Celtics crash Bullets' party

November 20, 1994|By Jerry Bembry | Jerry Bembry,Sun Staff Writer

LANDOVER -- Calbert Cheaney lay on the USAir Arena floor, his head buried between his knees. In the much anticipated debut of Chris Webber and Juwan Howard, Cheaney tried to give the Washington Bullets a storybook ending, but was unable to get a shot off in the final second.

Webber, who collided with Cheaney in the last-second scramble for the loose ball, picked Cheaney off the floor and gave him a big hug, a clear sign there would be no sulking on this night. The game would go down as a 103-102 loss to the Boston Celtics, but for the Bullets it also was a new beginning.

Thus, there was no real disappointment among the sellout crowd of 18,756 that got a brief sample of the new brand of basketball that's coming its way.

Webber, the just acquired 1993-94 Rookie of the Year who flew cross country and didn't arrive in town until 7:30 a.m. yesterday, had nine points, nine rebounds and four blocks in 23 minutes. Top draft pick Howard had 10 points and 11 rebounds in 22 minutes. Neither shot well, (Webber was 4-for-13; Howard 4-for-10), but both showed enough skills to leave everyone impressed.

"Given the circumstances, I felt they played extremely well," Bullets coach Jim Lynam said. "I'm quite pleased."

Howard had just one practice, on Friday night. Webber received a brief rundown of the plays before tipoff.

Yet both were on the floor for key stretches in the fourth quarter, with Howard scoring eight points and grabbing seven rebounds in eight fourth-quarter minutes and Webber playing an intimidating role inside, blocking shots and rebounding.

"I think it worked pretty well," said Webber, acquired Thursday from the Golden State Warriors. "It's just going to take a few days, but we'll get it done. Besides a playoff game, I never felt this kind of excitement. I'm definitely happy to be a Bullet."

It was a game that the Bullets appeared to have won, after a foul-line jumper by Cheaney with 3.1 seconds left gave Washington a 102-101 lead. But the Celtics inbounded the ball quickly to Dee Brown, and Rex Chapman -- who tried to step in to take a charge -- was called for a foul.

"It was just a bad decision," Chapman said. "You can run up on people sometimes and get them to commit a turnover. I didn't know if it warranted calling a foul."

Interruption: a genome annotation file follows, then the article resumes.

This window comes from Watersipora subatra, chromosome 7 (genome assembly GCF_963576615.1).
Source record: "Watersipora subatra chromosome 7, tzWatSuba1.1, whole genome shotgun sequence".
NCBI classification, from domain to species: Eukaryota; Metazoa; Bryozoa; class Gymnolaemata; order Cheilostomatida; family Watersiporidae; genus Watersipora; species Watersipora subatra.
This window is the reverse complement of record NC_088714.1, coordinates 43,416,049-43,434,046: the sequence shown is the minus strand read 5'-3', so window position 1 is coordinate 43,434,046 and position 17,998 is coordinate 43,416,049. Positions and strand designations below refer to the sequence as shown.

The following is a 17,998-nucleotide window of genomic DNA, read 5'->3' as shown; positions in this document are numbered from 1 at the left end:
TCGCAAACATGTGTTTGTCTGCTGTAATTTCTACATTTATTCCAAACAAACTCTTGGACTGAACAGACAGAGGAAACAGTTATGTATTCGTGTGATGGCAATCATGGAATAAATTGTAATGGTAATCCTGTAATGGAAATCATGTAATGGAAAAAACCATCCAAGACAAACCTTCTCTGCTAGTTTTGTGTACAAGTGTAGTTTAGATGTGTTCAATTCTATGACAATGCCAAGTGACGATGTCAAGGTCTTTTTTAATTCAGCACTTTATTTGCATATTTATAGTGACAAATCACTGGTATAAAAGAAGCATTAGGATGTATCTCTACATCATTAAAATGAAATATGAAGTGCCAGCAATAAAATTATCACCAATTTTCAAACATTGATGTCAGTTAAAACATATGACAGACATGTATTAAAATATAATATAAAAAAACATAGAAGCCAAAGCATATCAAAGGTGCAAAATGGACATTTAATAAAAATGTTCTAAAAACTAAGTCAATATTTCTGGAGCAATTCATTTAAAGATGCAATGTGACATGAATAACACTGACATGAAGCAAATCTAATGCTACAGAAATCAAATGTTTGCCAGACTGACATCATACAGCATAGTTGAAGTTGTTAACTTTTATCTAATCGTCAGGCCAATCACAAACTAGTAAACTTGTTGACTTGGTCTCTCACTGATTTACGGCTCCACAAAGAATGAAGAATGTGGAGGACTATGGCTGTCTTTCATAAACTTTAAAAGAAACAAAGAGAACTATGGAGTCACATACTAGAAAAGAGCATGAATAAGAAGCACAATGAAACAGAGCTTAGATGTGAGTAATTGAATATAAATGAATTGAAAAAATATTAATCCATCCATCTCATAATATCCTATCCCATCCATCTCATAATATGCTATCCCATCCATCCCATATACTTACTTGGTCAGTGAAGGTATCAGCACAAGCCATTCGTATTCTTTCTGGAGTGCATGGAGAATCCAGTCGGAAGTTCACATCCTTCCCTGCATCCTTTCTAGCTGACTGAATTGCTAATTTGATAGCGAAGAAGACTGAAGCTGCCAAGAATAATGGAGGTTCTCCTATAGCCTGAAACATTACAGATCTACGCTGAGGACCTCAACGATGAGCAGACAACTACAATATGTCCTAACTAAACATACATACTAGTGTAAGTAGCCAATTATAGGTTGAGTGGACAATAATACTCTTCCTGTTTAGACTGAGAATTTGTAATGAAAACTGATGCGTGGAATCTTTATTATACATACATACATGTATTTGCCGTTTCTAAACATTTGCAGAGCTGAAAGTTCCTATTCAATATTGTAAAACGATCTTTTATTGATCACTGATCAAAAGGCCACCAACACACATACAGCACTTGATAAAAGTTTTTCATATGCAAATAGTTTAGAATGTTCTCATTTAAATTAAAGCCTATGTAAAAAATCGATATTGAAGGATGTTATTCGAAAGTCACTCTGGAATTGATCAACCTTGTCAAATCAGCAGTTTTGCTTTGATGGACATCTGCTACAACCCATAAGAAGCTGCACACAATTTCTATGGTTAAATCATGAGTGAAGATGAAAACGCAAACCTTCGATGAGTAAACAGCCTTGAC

Brown (22 points, eight assists) hit both free throws to give Boston the 103-102 lead with 1.6 seconds left.

After a clock malfunction, Scott Skiles threw a second length-of-court pass, but neither Cheaney nor Webber could handle the loose ball, and the Bullets lost their third straight to drop to 4-4.

Both Webber and Howard received loud ovations during pre-game introductions. The new era for the Bullets officially began when Howard entered the game with 4:21 left in the first quarter and Washington trailing 20-19.

Twenty-four seconds later the Bullets ran a play for Howard on the right baseline. But there would be no dream beginning for Howard, as Dino Radja swatted away his first shot.

"I was upset," Howard said. "I took my first NBA shot and got it put back in my face."

Webber, standing alongside Howard in the locker room, said, "Welcome to the NBA."

Shortly afterward a chant of "We want Chris" began to fill the arena, and with 2:30 left in the quarter Webber entered in place of Kevin Duckworth (18 points, eight rebounds).

Howard would finish the quarter missing all four of his shots and grabbing two rebounds. Webber didn't take a shot, and grabbed two boards. But in their short time on the floor together the Bullets showed signs of being a running team, with Webber and Howard filling the lanes nicely on the fast break.

Trailing 31-28, Howard opened the second quarter with a short hook shot -- off a feed from Webber -- for his first NBA basket. Then Webber got his first basket on a layup with 9:41 left. The 6-foot-10 forward then swatted a layup attempt by Dominique Wilkins, beginning a fast break that ended with a dunk by Don MacLean and a 34-33 lead.

Neither Webber nor Howard really has a full grasp of the Bullets' offensive and defensive schemes, which was evident at times. Howard would hit just one of seven shots, to go along with three rebounds and two fouls. Webber, in 11 minutes, had four points, three rebounds and one block in the quarter.

"I think the anticipation caused a lot of nervousness," Webber said.

Both sat out the first part of the third quarter, which the Bullets opened with a 23-5 run to take a 72-63 lead. But they played together the last part of the third quarter, and the start of the fourth. At the end they began to jell, but it was not their night. No one was upset, though.

"I'm not looking back at all -- I'm looking toward the future," Webber said. "I'm happy, and I'm ready to win some games."

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